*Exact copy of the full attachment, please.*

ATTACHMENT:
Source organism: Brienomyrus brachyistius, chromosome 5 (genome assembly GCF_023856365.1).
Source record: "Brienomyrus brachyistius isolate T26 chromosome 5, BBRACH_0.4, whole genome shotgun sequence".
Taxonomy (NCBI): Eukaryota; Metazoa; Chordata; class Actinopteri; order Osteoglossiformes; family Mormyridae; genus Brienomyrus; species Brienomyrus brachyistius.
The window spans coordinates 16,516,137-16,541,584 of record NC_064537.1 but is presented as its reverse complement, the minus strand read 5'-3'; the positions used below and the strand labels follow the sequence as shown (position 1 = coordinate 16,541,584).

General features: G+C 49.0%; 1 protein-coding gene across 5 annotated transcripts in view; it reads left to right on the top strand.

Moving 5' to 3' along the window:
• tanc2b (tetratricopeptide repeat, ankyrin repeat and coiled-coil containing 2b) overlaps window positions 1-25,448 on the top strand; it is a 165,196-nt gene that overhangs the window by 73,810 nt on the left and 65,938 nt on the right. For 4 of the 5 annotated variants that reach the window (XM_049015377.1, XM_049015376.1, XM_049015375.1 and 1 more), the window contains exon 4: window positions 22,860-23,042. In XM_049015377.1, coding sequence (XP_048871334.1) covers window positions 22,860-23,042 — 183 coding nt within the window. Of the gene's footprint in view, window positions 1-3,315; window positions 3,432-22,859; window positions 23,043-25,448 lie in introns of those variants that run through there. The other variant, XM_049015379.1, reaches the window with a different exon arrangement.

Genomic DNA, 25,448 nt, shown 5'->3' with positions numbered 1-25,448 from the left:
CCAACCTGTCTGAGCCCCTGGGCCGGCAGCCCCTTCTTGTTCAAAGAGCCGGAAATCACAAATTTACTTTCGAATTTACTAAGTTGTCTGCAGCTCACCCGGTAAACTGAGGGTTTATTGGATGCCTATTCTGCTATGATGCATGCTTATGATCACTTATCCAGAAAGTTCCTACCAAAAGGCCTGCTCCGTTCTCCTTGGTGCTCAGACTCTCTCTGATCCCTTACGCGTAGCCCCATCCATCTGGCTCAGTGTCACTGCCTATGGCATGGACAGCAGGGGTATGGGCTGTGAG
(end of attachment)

Source organism: Brienomyrus brachyistius, chromosome 5 (genome assembly GCF_023856365.1).
Source record: "Brienomyrus brachyistius isolate T26 chromosome 5, BBRACH_0.4, whole genome shotgun sequence".
Taxonomy (NCBI): Eukaryota; Metazoa; Chordata; class Actinopteri; order Osteoglossiformes; family Mormyridae; genus Brienomyrus; species Brienomyrus brachyistius.
The window spans coordinates 16,516,137-16,541,584 of record NC_064537.1 but is presented as its reverse complement, the minus strand read 5'-3'; the positions used below and the strand labels follow the sequence as shown (position 1 = coordinate 16,541,584).

General features: G+C 49.0%; 1 protein-coding gene across 5 annotated transcripts in view; it reads left to right on the top strand.

Moving 5' to 3' along the window:
• tanc2b (tetratricopeptide repeat, ankyrin repeat and coiled-coil containing 2b) overlaps window positions 1-25,448 on the top strand; it is a 165,196-nt gene that overhangs the window by 73,810 nt on the left and 65,938 nt on the right. For 4 of the 5 annotated variants that reach the window (XM_049015377.1, XM_049015376.1, XM_049015375.1 and 1 more), the window contains exon 4: window positions 22,860-23,042. In XM_049015377.1, coding sequence (XP_048871334.1) covers window positions 22,860-23,042 — 183 coding nt within the window. Of the gene's footprint in view, window positions 1-3,315; window positions 3,432-22,859; window positions 23,043-25,448 lie in introns of those variants that run through there. The other variant, XM_049015379.1, reaches the window with a different exon arrangement.

Genomic DNA, 25,448 nt, shown 5'->3' with positions numbered 1-25,448 from the left:
CCAACCTGTCTGAGCCCCTGGGCCGGCAGCCCCTTCTTGTTCAAAGAGCCGGAAATCACAAATTTACTTTCGAATTTACTAAGTTGTCTGCAGCTCACCCGGTAAACTGAGGGTTTATTGGATGCCTATTCTGCTATGATGCATGCTTATGATCACTTATCCAGAAAGTTCCTACCAAAAGGCCTGCTCCGTTCTCCTTGGTGCTCAGACTCTCTCTGATCCCTTACGCGTAGCCCCATCCATCTGGCTCAGTGTCACTGCCTATGGCATGGACAGCAGGGGTATGGGCTGTGAG